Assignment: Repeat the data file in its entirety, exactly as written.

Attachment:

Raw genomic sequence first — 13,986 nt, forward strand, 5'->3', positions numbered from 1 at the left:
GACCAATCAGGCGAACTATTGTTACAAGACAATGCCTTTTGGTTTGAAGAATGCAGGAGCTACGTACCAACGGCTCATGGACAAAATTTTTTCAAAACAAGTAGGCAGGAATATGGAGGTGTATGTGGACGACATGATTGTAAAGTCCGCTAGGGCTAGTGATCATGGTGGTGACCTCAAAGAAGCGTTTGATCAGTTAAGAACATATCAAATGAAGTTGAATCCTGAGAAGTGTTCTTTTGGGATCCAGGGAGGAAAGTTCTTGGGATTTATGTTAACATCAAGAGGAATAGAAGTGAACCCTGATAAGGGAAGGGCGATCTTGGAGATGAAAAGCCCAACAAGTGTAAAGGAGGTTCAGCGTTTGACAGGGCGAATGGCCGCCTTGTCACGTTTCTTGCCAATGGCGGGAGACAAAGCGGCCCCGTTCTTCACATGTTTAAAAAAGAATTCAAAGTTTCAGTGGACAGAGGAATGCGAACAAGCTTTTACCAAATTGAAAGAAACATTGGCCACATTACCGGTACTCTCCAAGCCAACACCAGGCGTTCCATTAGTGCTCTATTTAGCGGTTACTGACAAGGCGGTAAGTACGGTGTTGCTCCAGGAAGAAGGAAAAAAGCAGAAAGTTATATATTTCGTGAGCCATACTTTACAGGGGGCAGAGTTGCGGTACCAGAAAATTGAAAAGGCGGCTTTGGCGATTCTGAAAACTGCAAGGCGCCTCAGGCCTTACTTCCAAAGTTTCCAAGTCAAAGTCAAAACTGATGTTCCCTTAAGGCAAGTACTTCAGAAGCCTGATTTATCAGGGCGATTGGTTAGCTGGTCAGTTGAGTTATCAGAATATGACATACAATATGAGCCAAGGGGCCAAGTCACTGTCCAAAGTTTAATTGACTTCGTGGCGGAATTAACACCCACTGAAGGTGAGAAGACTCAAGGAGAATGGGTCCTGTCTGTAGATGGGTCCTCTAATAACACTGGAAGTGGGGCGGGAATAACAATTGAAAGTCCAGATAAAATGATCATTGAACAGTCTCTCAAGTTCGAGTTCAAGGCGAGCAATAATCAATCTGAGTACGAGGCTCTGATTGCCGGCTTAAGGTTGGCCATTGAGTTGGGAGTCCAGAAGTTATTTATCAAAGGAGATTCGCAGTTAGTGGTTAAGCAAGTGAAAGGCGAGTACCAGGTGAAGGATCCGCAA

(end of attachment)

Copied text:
Raw genomic sequence first — 13,986 nt, forward strand, 5'->3', positions numbered from 1 at the left:
GACCAATCAGGCGAACTATTGTTACAAGACAATGCCTTTTGGTTTGAAGAATGCAGGAGCTACGTACCAACGGCTCATGGACAAAATTTTTTCAAAACAAGTAGGCAGGAATATGGAGGTGTATGTGGACGACATGATTGTAAAGTCCGCTAGGGCTAGTGATCATGGTGGTGACCTCAAAGAAGCGTTTGATCAGTTAAGAACATATCAAATGAAGTTGAATCCTGAGAAGTGTTCTTTTGGGATCCAGGGAGGAAAGTTCTTGGGATTTATGTTAACATCAAGAGGAATAGAAGTGAACCCTGATAAGGGAAGGGCGATCTTGGAGATGAAAAGCCCAACAAGTGTAAAGGAGGTTCAGCGTTTGACAGGGCGAATGGCCGCCTTGTCACGTTTCTTGCCAATGGCGGGAGACAAAGCGGCCCCGTTCTTCACATGTTTAAAAAAGAATTCAAAGTTTCAGTGGACAGAGGAATGCGAACAAGCTTTTACCAAATTGAAAGAAACATTGGCCACATTACCGGTACTCTCCAAGCCAACACCAGGCGTTCCATTAGTGCTCTATTTAGCGGTTACTGACAAGGCGGTAAGTACGGTGTTGCTCCAGGAAGAAGGAAAAAAGCAGAAAGTTATATATTTCGTGAGCCATACTTTACAGGGGGCAGAGTTGCGGTACCAGAAAATTGAAAAGGCGGCTTTGGCGATTCTGAAAACTGCAAGGCGCCTCAGGCCTTACTTCCAAAGTTTCCAAGTCAAAGTCAAAACTGATGTTCCCTTAAGGCAAGTACTTCAGAAGCCTGATTTATCAGGGCGATTGGTTAGCTGGTCAGTTGAGTTATCAGAATATGACATACAATATGAGCCAAGGGGCCAAGTCACTGTCCAAAGTTTAATTGACTTCGTGGCGGAATTAACACCCACTGAAGGTGAGAAGACTCAAGGAGAATGGGTCCTGTCTGTAGATGGGTCCTCTAATAACACTGGAAGTGGGGCGGGAATAACAATTGAAAGTCCAGATAAAATGATCATTGAACAGTCTCTCAAGTTCGAGTTCAAGGCGAGCAATAATCAATCTGAGTACGAGGCTCTGATTGCCGGCTTAAGGTTGGCCATTGAGTTGGGAGTCCAGAAGTTATTTATCAAAGGAGATTCGCAGTTAGTGGTTAAGCAAGTGAAAGGCGAGTACCAGGTGAAGGATCCGCAA